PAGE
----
In 10th grade, we studied Greek mythology, and for one assignment, we had to pick a topic to research. I selected the theater and built a model to present to the class. I can still tell you about the skene (the backdrop--known today as the scenery) and chorus. 

During my junior year of high school, one of my English teachers encouraged me to enter a poetry contest. Although I don't remember my entry word for word, I do remember the gist of it.

I could cite other examples too, but I had to ask myself, "Why do I remember these things? What makes these things stand out from everything else?"

And then came the "Aha!" moment. All of them involve creating and presenting.

We live in a digital age that allows us to create blog posts (like this one) and share them with the world. We expect to create our own ringtones, playlists, videos, and photo albums...yet many online instructors are still stuck in the old classroom mode. How often do you encourage or even allow that creativity and presentation?

This video has been circling the education circuit for a few years, and it makes a similar point. When I reviewed it again, I couldn't help but marvel at the speed of digital change. For example, the video quotes the statistic that in 2006, 2.5 billion Google searches were conducted a month. That number seemed extremely low. My web research puts the numbers today closer to 88 billion a month. ( http://searchengineland.com/by-the-numbers-twitter-vs-facebook-vs-google-buzz-36709)



Learning can take many forms, but if we want our students to really remember, we should encourage their natural desire they have to create.

Do you have a similar story? Share it!

Copyright © Deborah A. Ayers - All rights reserved.

Friday, April 8, 2011

An education database confuses Nevada for Arizona!

I was Googling around this evening checking out Pima Medical Institute's search engine optimization when I came across the Education Database Online. Clicking through the site I found the silouette of the state of Nevada masquerading as Arizona.

This was probably the result of a
  1. coding error on the back end.
  2. geography challenged web designer.
Considering the location of the image in the table--my money is on "B."

Saturday, March 19, 2011

Between Trapezes - Flying into a New Life

I've been reading off and on for many months the book Between Trapezes by Gail Blanke, and I finally finished it this past week. With the uncertainty of the job market--ANY job market really, but particularly the job market of the past few years, it seemed fitting that I remind myself of what I do best, and how I really want to spend my time.

If you've ever watched a trapeze artist, you'll know there's a moment when they must let go of one trapeze in order to grab a hold of the next one. It's this illustration that provides the foundation of the book. Each chapter retells the stories of people who had found themselves between trapezes and how they managed to let go and move forward.

The author of the book, Gail Blanke, is currently the founder and president of Life Designs, but she earned her street cred as an executive at Avon. She herself has spent some time between trapezes, so she isn't just writing about other peoples' experiences but also her own.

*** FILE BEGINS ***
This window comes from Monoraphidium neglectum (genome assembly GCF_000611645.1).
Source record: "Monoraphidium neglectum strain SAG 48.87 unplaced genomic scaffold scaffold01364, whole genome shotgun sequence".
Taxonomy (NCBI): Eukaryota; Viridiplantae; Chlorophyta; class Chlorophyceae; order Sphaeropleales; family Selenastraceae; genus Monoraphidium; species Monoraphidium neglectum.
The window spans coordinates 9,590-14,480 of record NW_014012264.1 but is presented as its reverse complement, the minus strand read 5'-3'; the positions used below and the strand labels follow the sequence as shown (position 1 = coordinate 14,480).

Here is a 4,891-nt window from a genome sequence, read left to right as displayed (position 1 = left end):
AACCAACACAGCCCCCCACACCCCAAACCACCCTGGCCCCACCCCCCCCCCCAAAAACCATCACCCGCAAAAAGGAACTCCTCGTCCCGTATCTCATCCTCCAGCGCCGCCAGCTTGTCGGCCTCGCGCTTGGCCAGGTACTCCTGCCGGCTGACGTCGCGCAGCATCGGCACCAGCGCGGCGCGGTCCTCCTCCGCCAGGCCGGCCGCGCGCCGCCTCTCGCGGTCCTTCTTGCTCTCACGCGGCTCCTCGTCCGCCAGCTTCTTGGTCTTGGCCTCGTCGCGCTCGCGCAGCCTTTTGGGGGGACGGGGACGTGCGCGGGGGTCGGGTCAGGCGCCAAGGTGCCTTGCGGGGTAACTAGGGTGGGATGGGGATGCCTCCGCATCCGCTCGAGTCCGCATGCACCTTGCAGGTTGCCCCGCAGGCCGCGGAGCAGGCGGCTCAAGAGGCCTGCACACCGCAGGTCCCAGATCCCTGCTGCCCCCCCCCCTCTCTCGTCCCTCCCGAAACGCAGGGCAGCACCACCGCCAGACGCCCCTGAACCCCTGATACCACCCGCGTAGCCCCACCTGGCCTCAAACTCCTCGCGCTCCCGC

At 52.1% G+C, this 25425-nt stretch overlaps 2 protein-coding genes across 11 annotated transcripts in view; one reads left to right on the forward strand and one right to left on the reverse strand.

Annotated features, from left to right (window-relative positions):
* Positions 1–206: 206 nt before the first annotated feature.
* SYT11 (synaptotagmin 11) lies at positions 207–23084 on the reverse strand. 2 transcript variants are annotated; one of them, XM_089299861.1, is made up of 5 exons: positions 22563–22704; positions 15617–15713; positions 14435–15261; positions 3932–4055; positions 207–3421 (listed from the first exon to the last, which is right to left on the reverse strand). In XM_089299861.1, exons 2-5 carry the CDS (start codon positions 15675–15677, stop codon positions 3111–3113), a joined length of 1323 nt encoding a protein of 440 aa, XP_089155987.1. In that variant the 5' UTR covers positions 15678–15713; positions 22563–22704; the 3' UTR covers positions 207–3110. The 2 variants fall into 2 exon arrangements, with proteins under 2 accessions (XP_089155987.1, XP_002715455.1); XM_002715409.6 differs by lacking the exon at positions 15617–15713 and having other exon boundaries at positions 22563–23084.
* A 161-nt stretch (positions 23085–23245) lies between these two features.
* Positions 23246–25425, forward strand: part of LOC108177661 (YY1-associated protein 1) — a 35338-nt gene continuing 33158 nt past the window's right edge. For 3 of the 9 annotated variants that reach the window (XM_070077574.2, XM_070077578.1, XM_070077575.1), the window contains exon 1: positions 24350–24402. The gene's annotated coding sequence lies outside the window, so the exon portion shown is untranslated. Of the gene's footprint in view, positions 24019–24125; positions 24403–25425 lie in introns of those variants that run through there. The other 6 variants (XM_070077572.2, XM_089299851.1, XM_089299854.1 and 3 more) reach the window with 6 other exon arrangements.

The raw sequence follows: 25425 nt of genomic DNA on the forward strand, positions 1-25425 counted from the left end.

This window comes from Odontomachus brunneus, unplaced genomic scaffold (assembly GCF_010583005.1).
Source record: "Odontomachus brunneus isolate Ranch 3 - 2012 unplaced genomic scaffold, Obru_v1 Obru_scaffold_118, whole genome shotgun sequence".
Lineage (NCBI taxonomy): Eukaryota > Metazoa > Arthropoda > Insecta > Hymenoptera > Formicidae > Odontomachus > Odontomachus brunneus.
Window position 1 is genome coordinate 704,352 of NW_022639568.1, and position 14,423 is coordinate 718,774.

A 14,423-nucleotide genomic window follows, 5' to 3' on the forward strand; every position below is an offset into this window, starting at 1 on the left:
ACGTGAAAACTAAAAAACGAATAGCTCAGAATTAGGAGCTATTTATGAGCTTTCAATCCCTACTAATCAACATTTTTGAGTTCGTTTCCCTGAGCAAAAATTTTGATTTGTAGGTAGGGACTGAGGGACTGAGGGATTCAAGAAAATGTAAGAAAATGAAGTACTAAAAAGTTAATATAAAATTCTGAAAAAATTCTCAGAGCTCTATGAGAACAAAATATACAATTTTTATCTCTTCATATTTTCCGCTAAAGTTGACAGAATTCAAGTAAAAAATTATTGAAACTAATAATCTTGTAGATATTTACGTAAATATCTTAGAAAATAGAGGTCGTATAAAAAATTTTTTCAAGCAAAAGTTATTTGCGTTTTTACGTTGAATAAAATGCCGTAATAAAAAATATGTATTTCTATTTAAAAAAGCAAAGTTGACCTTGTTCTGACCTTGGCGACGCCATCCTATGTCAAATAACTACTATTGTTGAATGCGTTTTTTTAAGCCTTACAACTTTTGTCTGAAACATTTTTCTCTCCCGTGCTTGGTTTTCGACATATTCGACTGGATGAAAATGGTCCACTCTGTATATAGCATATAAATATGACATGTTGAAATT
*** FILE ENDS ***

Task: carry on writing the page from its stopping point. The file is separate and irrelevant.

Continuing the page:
One key take-away from the book is not to cling to the "Woe is me, life sucks!" mentality. Although circumstance might completely justify that attitude, it's impossible to change the past. You can only learn from it, grow from it, and move forward.

And strangely enough, it's those unsettling moments in life that have us questioning almost everything that can have the most profound POSITIVE impact.
Copyright © Deborah A. Ayers - All rights reserved.

Saturday, February 26, 2011

Getting a new PC is like cleaning the attic

I've been migrating files from my old HP something-or-other desk top to my new Dell
Inspiron XPS 1501X lap top. I don't have a special affinity for any of the PC manufacturers left on the market today, but we use Dell computers at the office, so a Dell seemed just as good as any other PC for now.

This lap top is what is generally called a "desk top replacement," and it's bigger than the one I use at the office. However, it's also not designed to be lugged back and forth between work and home--that is unless you have a one-floor commute.

Sorting through old directories and files is like cleaning the attic. I found stuff that I'd forgotten about, and other stuff that was just no longer worth hanging on to.

I knew I'd hit some kind of land mark when I blew out the last remaining electronic vestiges of my previous job. There are no other back-ups for what I deleted. It's gone. No regrets here!
Copyright © Deborah A. Ayers - All rights reserved.

Saturday, February 19, 2011

Relaunching AyersOnline.com

I just updated my professional web site AyersOnline.com. Over its lifespan it's gone through several face lifts. The first version, which you can see here on the WayBackMachine, was designed exclusively using Note Pad. (Learning raw HTML proved to be quite a career enhancer for me!)

I created the original AyersOnline.com in 1998 to republish my newspaper columns as well as to provide useful web resources for my macroeconomics and microeconomics classes that I was teaching at the time. However, I haven't taught economics in a f2f classroom for almost 10 years so my site seemed long overdue for yet another change.

Rebuilding my site this time around was a LOT easier. I wanted to use an application that was easy to use, reasonably priced, and offered both HTML and WYSIWYG functionality. In other words, a product that landed somewhere between NoteTab and Dreamweaver.

Although I didn't use one, I found so many interactive easy-to-complete web forms that I found it hard to believe that every professional doesn't have their own web site. Note: Facebook does NOT count, and LinkedIn is too constraining!
Copyright © Deborah A. Ayers - All rights reserved.